Thomas Parenty and Jack Domet, cofounders of the cybersecurity firm Archefact Group, say that most organizations are approaching cybersecurity all wrong. Whether they're running small companies or working in multinational corporations, leaders have to think beyond their IT department and technology systems to instead focus on protecting their businesses' most important assets from attack. They need to work across functions and geographies to identify key risks, imagine potential threats and adversaries, and develop a plan for combating them. Parenty and Domet are the authors of the HBR article “Sizing up your Cyber Risks,” as well as the HBR Press book "A Leader’s Guide to Cybersecurity."
711: A Nobel Prize Winner on Rethinking Poverty (And Business)
Esther Duflo, an MIT economist, won the 2019 Nobel Prize in Economic Sciences for her experimental approach to alleviating global poverty. Duflo’s early life working at a non-governmental organization in Madagascar and volunteering in soup kitchens in her native France inspired her to study economics and research the root causes of poverty. With her fellow Nobel winners Abhijit Banerjee of MIT and Michael Kremer of Harvard, Duflo showed that effective policies often go against conventional wisdom and popular economic models. The only way to find out what works, she argues, is to rigorously test solutions on the ground, and she encourages businesses to do the same. With Banerjee, Duflo also wrote the new book "Good Economics for Hard Times."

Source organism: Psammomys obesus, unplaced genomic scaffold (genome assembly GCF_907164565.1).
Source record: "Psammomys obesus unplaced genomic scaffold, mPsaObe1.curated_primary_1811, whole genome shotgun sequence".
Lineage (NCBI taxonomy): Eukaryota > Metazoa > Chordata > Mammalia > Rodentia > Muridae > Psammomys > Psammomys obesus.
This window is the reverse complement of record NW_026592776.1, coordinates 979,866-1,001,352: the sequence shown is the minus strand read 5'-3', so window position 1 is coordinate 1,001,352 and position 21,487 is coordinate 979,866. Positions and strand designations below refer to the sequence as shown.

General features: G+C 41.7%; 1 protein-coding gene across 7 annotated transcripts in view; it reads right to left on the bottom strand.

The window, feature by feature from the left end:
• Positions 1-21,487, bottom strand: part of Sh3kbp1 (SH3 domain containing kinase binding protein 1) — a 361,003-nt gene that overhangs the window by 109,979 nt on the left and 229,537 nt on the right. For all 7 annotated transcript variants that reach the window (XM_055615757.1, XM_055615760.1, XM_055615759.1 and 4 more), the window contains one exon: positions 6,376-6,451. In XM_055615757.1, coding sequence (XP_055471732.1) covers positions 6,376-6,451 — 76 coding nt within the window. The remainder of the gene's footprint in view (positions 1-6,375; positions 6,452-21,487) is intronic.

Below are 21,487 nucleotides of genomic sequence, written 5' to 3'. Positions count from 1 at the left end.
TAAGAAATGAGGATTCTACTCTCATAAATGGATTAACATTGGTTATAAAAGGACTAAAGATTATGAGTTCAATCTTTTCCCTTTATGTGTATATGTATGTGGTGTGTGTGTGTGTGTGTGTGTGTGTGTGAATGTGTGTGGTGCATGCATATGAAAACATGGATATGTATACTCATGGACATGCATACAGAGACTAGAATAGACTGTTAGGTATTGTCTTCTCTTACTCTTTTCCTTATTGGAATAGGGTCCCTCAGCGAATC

710: To Truly Delight Customers, You Need Aesthetic Intelligence
Pauline Brown, former chairman of North America for the luxury goods company LVMH, argues that in additional to traditional and emotional intelligence, great leaders also need to develop what she calls aesthetic intelligence. This means knowing what good taste is and thinking about how your services and products stimulate all five senses to create delight. Brown argues that in today's crowded marketplace, this kind of AI is what will set companies apart -- and not just in the consumer products and luxury sectors. B2B or B2C, small or large, digital or bricks-and-mortar, all organizations need to hire and train people to think this way. Brown is the author of the book "Aesthetic Intelligence: How to Boost It and Use It in Business and Beyond."
709: Why “Connector” Managers Build Better Talent
Sari Wilde, a managing vice president at Gartner, studied 5,000 managers and identified four different types of leaders. The surprising result is that the “always on” manager is less effective at developing employees, even though many companies encourage supervisors to give constant feedback. Instead, the “connector” manager is the most effective, because they facilitate productive interactions across the organization. Wilde explains what the best connector managers do, how to be one, and how to work for one. With Jaime Roca, Wilde wrote the book “The Connector Manager: Why Some Leaders Build Exceptional Talent -- and Others Don’t.”
708: Why Meetings Go Wrong (And How to Fix Them)
Steven Rogelberg, a professor at UNC Charlotte, has spent decades researching workplace meetings and reports that many of them are a waste of time. Why? Because the vast majority of managers aren't trained in or reviewed on effective meeting management. He explains how leaders can improve meetings -- for example, by welcoming attendees as if they were party guests or banning use of the mute button on conference calls -- and how organizations can support these efforts with better practices and policies, from creating meeting-free days to appointing a Chief Meeting Officer. Rogelberg is the author of the book "The Surprising Science of Meetings: How You Can Lead Your Team to Peak Performance" and the HBR article "Why Your Meetings Stink -- And What To Do About It."